Drug: estrace
oral estrogen (estrace, 0.5-1 mg once a day for seven days)- X2
Other Names:
  • Estrogen
  • Outcome Measures

    Primary Outcome Measures

    1. Change in Progesterone Sensitivity Index Before and After Metformin Treatment. [12 weeks following start of metformin treatment]

      The progesterone (P4) sensitivity index is defined as the percent change in 11-hour LH pulse frequency before and after P4 and estradiol administration for 7 days, divided by the day 7 mean serum P4 concentration. We compared the P4 sensitivity index after metformin administration to the baseline P4 sensitivity index, using Wilcoxon signed-rank test.

    Eligibility Criteria

    Criteria

    Ages Eligible for Study:
    10 Years to 17 Years
    Sexes Eligible for Study:
    Female
    Accepts Healthy Volunteers:
    No
    Inclusion Criteria:
    • Girls ages 10 to 17

    • Hyperandrogenemic (free testosterone greater than 2.5 standard deviations above the mean for normal control subjects of the same Tanner Stage)

    • Creatinine clearance > 90 ml/min as calculated by the Cockcroft-Gault equation

    • Hemoglobin > 12 mg/dL or Hematocrit > 36%

    • Normal screening labs (with exception of the expected hormonal abnormalities inherent in hyperandrogenemia)

    • Sexually active subjects must agree to abstain or use double barrier contraception during the study

    • Subjects must agree not to take any other medications during the course of the study without approval by the study investigators.

    Exclusion Criteria:
    • Abnormal screening labs (with the exception of the expected hormonal abnormalities inherent in hyperandrogenemia)

    • Creatinine clearance less than 90 ml/min as calculated by Cockcroft-Gault equation

    • Hemoglobin <12 mg/dL or hematocrit < 36%

    • Abnormal liver function tests, including Aspartate Aminotransferase (AST), Alanine Aminotransferase (ALT), Bilirubin, Albumin, and Alkaline Phosphatase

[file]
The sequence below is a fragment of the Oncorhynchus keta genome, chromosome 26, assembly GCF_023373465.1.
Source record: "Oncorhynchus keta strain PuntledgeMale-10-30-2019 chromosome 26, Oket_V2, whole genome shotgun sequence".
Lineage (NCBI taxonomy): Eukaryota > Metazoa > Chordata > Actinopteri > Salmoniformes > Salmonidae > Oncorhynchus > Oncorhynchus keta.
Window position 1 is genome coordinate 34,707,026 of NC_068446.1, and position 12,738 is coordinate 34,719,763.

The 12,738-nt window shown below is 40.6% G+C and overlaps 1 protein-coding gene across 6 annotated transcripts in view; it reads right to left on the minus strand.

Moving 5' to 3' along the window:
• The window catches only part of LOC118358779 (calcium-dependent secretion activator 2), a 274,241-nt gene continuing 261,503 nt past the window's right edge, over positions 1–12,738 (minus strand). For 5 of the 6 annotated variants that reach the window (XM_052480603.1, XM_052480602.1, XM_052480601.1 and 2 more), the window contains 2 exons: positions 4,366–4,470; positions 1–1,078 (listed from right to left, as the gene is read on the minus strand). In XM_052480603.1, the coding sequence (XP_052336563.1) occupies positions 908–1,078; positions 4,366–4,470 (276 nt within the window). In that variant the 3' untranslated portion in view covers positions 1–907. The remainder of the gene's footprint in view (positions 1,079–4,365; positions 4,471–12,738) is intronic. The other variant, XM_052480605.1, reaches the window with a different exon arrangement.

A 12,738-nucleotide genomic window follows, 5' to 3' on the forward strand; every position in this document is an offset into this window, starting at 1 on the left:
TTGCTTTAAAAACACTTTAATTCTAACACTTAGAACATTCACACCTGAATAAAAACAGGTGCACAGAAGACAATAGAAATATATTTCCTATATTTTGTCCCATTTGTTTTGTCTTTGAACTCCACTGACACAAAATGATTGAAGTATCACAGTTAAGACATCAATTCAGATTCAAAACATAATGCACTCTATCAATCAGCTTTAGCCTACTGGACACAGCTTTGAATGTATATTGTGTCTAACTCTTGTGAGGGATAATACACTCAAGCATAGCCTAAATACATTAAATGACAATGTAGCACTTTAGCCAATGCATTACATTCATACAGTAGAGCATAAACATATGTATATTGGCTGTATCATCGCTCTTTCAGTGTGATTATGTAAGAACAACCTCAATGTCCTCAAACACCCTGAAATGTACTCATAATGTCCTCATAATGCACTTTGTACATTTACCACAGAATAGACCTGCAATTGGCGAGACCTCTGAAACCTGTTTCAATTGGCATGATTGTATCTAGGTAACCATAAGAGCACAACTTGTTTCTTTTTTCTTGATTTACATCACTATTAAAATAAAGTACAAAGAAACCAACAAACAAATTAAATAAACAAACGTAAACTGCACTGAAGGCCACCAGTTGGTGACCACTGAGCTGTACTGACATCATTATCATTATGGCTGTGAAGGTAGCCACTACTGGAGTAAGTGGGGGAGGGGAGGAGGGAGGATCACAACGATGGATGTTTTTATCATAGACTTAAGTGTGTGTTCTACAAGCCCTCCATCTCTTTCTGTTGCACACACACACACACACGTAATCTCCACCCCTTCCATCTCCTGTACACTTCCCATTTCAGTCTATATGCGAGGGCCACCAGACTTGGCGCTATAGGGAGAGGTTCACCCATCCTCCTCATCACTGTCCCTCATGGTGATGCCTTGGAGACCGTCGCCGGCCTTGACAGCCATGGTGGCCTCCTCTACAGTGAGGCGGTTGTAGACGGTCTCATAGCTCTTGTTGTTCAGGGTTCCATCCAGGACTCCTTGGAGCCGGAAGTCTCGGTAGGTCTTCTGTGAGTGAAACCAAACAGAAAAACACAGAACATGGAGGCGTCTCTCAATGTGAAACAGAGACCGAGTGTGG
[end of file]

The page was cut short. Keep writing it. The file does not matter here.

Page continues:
• Weight < 34 kg

    • History of renal dysfunction, liver dysfunction, congestive heart failure, deep venous thrombosis, breast cancer, endometrial cancer, or cervical cancer

    • Pregnant or breast feeding

    • On medications known to affect the reproductive axis within 3 months of the study (including oral contraceptive pills, metformin, and spironolactone)

    • Are currently participating in another study or have been in one in the last 30 days.

    • Subjects using restricted medication (see restrictions below) are excluded unless the subject's primary care provider approves stopping the medication.

    Contacts and Locations

    Locations

    SiteCityStateCountryPostal Code
    1Center for Research in Reproduction, University of VirginiaCharlottesvilleVirginiaUnited States22908

    Sponsors and Collaborators

    • University of Virginia
    • Eunice Kennedy Shriver National Institute of Child Health and Human Development (NICHD)

    Investigators

    • Principal Investigator: John C. Marshall, MD, PhD, University of Virginia

    Study Documents (Full-Text)

    More Information

    Publications

    None provided.
    Responsible Party:
    Christine Burt Solorzano, Center for Research in Reproduction, University of Virginia